istrations of John Afflebaugh, H. W. Brott
and W. F Sweet, the present Incumbent.
Report of fees collected by H. W. Brott.
omitted from his cash book, not Included
In reports and Hems erroneously entered
showed bv the schedule prepared by the
auditor to be $7H.: and betides this an
other item of 7.flfi ni feportrd.
for the excess product of our farms and
many of our Industries.
Agreement Approved by People.
"Details regarding a negotiation of this
kind necessarily could not be made public
while the conferences were pending.
When, however, the full text of the agree
ment accompanying correspondence and
data explaining both It purpose and Its
cope became known to the people through
the same messane transmitted to congress
It was Immediately apparent that the rip
ened fruits of the careful labors of the
commissioners met with widespread ap
proval. This approval has been strength
ened by further consideration of the terms
of the agreement In all their particulars.
The volume of support which has developed
show that Its broadly national scope Is
fully appreciated and la responsive td th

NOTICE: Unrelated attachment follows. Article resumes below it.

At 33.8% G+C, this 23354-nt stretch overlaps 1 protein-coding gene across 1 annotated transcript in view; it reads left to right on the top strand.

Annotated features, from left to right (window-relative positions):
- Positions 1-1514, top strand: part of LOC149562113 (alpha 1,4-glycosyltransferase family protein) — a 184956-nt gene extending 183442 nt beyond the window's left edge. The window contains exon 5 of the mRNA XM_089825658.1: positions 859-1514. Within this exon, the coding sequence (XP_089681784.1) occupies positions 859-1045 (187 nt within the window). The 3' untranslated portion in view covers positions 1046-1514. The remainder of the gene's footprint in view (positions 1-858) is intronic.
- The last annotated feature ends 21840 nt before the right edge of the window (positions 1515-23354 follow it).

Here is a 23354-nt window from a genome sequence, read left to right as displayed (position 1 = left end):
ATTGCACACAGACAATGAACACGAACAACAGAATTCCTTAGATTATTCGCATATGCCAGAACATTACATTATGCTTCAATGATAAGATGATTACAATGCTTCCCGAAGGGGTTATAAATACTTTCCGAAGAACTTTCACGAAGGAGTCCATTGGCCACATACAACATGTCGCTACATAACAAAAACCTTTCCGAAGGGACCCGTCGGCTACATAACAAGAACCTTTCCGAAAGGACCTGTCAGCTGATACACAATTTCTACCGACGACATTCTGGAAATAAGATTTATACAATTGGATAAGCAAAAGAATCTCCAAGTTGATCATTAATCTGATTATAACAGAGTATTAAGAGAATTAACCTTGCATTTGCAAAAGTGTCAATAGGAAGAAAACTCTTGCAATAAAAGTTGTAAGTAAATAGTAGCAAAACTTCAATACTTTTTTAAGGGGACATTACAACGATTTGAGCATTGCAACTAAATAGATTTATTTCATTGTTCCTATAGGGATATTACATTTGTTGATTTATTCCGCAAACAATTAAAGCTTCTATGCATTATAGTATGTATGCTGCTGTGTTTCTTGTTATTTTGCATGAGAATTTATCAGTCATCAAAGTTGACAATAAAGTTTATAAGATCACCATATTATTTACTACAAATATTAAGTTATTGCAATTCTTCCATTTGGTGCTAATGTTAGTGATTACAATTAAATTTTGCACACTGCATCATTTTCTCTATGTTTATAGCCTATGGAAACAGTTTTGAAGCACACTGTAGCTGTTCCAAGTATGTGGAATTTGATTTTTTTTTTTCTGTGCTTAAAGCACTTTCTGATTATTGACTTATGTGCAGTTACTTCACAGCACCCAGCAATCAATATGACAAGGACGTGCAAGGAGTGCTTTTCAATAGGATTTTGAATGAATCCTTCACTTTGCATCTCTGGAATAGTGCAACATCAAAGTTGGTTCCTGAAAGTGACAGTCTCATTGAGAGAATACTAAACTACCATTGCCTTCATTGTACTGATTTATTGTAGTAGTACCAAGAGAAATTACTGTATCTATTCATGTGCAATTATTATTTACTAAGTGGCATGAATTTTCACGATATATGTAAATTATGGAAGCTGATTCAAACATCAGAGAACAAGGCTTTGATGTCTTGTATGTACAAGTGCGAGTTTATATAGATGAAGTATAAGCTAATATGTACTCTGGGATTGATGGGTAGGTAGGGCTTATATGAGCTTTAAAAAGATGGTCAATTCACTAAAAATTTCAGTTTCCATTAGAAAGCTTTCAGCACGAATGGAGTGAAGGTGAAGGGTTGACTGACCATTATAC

"The house of representatives and the
Sixty-First congress after the full text of
the arrangement with all the details In
regard to the different provisions had
been before it, as they were before the
American people passed a bill confirming
the agreement aa negotiated and a trans
mitted to congress.
"This measure failed of action ln - the
senate. In my transmitting message of
January 26, I fully set forth the character
of agreement and emphasised 'Its appro
priateness and necessity as a response to
the mutual needs of the people of the two
countries as well as Its common advan
tages. I now lay that message and the
reciprocity trade agreement as part of the
present message before the Sixty-Second
congress, and again invite earnest atten
tions to the considerations therein ex
pressed. Early Artloa Is Vrared.
"I am constrained In deference to popu
lar sentiment and with a realizing sense of
my duty to the great mass of our people
whose welfare 1 Involved, to urge on
your consideration early action on this